• 13 point on 5-16 shooting – Raptors All-Star DeMar DeRozan is averaging over 22 points per game this season, but tonight Luol Deng played some pretty good defense on DeRozan and, for his part, DeRozan seemed to be struggling with his shot all night. He finished with just 13 points, his lowest scoring output since he had just 10 points on January 25th against the Clippers.

We knew March was going to be a brutal month for the Cavaliers, but they now sit at 4-8 on the month. Not great, but not as bad as it looked like it was going to be when Kyrie went down with the injury. After starting 10-21 from October through December, the Cavs are now 18-23 since, much closer to what most expected this team to be. It just illustrates how frustrating it is that the team dug themselves into such a deep hole.

The Cavaliers are now through most of the roughest parts of the month. There are now just 10 games left, and many of those games are winnable games. The Cavs aren’t really playing for much. They currently are in 10th place in the East and 4.5 games behind Atlanta. Making up 4.5 games in just 10 games is too much to wish for. But still, it would be nice to see the Cavaliers finish out the stretch on a high note continuing to play good basketball and laying a positive foundation to build on heading into next season. That foundation building will continue tomorrow night in Detroit.

  • Pat Leonard

    With the exception of that huge comeback towards the end of the game, that was a fun one. More Dion. More Delly. More wins.

  • Jason Hurley

    Super-serious question: Would fans be receptive to trading Irving for a chance to load up on solid draft picks/pieces this year (in what is supposed to be a great draft) and build around Waiters? That is, if Irving shows this offseason that he’s not really open to a big extension?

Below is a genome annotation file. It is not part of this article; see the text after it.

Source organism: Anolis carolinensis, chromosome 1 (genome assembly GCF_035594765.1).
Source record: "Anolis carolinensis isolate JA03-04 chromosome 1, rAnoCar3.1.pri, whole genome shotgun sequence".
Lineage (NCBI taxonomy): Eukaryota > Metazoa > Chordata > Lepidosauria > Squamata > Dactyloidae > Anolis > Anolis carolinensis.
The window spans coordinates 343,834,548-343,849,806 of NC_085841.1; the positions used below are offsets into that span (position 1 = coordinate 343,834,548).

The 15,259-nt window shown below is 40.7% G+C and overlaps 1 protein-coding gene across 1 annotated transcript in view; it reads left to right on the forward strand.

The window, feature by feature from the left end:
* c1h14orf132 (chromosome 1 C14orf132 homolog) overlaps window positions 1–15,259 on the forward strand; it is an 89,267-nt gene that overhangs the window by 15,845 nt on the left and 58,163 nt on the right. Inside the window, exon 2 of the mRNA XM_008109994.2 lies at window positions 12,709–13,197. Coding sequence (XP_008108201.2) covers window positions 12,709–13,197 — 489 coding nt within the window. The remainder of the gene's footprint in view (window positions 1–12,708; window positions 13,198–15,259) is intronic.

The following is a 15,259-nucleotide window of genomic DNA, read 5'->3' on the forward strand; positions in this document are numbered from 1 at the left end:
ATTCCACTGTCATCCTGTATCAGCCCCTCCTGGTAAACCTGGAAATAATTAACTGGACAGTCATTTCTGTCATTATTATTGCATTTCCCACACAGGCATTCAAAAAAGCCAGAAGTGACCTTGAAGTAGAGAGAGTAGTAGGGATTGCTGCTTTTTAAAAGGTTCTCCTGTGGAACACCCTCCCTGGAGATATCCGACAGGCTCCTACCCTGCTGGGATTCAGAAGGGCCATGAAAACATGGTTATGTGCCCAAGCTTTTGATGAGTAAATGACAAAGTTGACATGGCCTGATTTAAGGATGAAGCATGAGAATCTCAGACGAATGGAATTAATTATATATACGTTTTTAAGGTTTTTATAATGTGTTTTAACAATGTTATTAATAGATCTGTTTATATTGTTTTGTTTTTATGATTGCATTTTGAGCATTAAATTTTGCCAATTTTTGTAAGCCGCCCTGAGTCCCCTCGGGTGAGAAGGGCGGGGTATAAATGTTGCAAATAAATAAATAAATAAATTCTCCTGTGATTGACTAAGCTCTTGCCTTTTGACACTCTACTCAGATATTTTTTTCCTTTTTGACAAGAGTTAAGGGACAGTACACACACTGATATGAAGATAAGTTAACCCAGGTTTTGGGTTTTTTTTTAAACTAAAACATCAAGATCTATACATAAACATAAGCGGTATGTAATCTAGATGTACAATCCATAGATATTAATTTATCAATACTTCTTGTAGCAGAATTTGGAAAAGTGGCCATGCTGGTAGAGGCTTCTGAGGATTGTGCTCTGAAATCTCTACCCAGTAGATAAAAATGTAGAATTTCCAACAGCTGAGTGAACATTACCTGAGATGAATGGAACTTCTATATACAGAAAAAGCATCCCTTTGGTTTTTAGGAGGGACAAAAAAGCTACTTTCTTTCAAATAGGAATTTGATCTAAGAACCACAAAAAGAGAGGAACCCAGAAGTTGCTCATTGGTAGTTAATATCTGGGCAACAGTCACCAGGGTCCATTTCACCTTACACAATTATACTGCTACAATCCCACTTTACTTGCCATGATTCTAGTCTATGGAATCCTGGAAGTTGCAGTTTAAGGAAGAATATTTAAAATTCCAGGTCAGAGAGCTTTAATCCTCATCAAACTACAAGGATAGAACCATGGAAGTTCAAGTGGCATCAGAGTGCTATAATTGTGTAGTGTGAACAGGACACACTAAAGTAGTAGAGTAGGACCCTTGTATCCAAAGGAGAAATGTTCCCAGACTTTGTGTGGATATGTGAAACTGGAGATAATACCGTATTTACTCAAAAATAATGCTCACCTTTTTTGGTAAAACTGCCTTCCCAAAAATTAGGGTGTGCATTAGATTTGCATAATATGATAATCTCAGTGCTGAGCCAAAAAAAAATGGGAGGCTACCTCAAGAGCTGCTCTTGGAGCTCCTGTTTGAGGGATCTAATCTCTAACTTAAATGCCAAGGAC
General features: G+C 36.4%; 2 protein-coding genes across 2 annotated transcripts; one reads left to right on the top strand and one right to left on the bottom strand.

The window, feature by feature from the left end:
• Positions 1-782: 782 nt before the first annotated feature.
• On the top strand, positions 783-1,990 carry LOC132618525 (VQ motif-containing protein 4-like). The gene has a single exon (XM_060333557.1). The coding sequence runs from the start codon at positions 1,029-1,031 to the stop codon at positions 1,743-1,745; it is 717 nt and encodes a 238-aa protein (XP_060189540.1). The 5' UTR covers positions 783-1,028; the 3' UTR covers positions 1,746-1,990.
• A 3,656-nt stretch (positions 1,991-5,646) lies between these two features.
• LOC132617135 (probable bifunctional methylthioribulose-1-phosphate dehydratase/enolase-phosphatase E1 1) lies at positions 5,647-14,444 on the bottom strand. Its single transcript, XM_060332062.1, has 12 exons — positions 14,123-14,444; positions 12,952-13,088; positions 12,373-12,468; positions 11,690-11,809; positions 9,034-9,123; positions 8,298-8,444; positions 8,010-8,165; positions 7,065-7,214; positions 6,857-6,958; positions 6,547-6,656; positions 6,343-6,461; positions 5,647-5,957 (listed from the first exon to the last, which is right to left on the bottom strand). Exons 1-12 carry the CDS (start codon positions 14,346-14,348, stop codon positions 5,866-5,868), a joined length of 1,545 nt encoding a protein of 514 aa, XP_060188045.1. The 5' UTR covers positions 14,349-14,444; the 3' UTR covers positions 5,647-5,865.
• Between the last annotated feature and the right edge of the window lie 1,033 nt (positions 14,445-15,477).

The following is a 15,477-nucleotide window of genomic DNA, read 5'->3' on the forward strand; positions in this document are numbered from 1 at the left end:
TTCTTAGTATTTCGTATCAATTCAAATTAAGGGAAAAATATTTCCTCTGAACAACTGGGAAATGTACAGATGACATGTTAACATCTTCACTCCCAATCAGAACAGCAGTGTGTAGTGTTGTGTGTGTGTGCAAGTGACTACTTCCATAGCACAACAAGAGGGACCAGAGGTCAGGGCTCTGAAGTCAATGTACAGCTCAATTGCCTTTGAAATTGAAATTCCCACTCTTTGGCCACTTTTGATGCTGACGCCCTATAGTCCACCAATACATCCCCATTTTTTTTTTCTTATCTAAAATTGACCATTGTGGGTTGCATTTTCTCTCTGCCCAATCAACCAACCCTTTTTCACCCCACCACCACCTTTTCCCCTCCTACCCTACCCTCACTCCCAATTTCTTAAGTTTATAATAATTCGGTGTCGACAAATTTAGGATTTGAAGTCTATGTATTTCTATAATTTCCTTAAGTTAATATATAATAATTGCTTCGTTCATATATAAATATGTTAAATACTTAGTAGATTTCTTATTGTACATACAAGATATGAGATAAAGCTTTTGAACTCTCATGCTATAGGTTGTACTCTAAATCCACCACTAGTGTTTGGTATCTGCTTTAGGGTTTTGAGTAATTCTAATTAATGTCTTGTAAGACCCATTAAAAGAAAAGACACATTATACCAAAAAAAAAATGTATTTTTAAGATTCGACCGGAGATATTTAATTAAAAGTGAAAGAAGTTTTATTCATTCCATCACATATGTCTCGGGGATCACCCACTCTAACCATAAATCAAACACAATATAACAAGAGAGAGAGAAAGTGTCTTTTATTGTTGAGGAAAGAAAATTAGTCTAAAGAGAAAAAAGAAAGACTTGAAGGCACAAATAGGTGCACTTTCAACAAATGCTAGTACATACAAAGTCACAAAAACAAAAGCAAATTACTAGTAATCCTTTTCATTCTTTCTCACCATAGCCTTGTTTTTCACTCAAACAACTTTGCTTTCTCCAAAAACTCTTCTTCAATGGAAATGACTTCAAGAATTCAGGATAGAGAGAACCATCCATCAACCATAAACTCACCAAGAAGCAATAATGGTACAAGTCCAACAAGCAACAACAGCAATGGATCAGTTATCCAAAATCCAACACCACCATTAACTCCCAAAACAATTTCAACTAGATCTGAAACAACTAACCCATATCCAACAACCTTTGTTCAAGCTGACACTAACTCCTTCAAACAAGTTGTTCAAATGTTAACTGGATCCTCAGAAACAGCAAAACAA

• Harv 21

    “If this Dion can be the Dion we get when Kyrie is playing, it will
    definitely change the outlook for the young Cavs’ backcourt going
    forward.”

    Well, this is the ongoing prob, a chemistry/redundancy issue brought into stark relief whenever Kyrie misses time. The question is whether it’s fixable, by the HC, an offensive coach, or the players themselves. If it’s a systemic problem – you rob Dion of his greatest strengths by making him play off a ball-dominant Kyrie – then a good player has been put in a position to fail, forever walking up the down escalator, and shame on the previous FO.

  • http://waitingfornextyear.com Andrew Schnitkey

    The segment of fans who think Kyrie is the problem and/or that Dion is better than Kyrie will probably be open to it. I personally want no part of that. I like Dion, but I don’t think he’s a player you build around. If he’s the best player on the team, you ceiling is pretty limited.

    It all comes down to Kyrie and Dion figuring out how to play together. It took Durant and Westbrook a long time to get where they’re at, and they still haven’t totally figured it out. This stuff isn’t easy.

  • http://waitingfornextyear.com Andrew Schnitkey

    The thing is, it’s not like Dion is even playing on the ball more. Jack is still initiating the offense. But I think Dion, knowing that Kyrie is out, is taking it upon himself to try to lift the team up. That’s what I mean in that line you quoted. The Cavs need Dion to keep this mentality when Kyrie comes back.

    It all boils down to why it’s so unfortunate Kyrie and Dion don’t play together more even when healthy. Developing on-court chemistry isn’t easy, but when you don’t play together much, it’s practically impossible. I hope Dion has earned a starting spot when Kyrie comes back, even if that’s next year. Kyrie and Dion need to be the starting backcourt.

  • Pat Leonard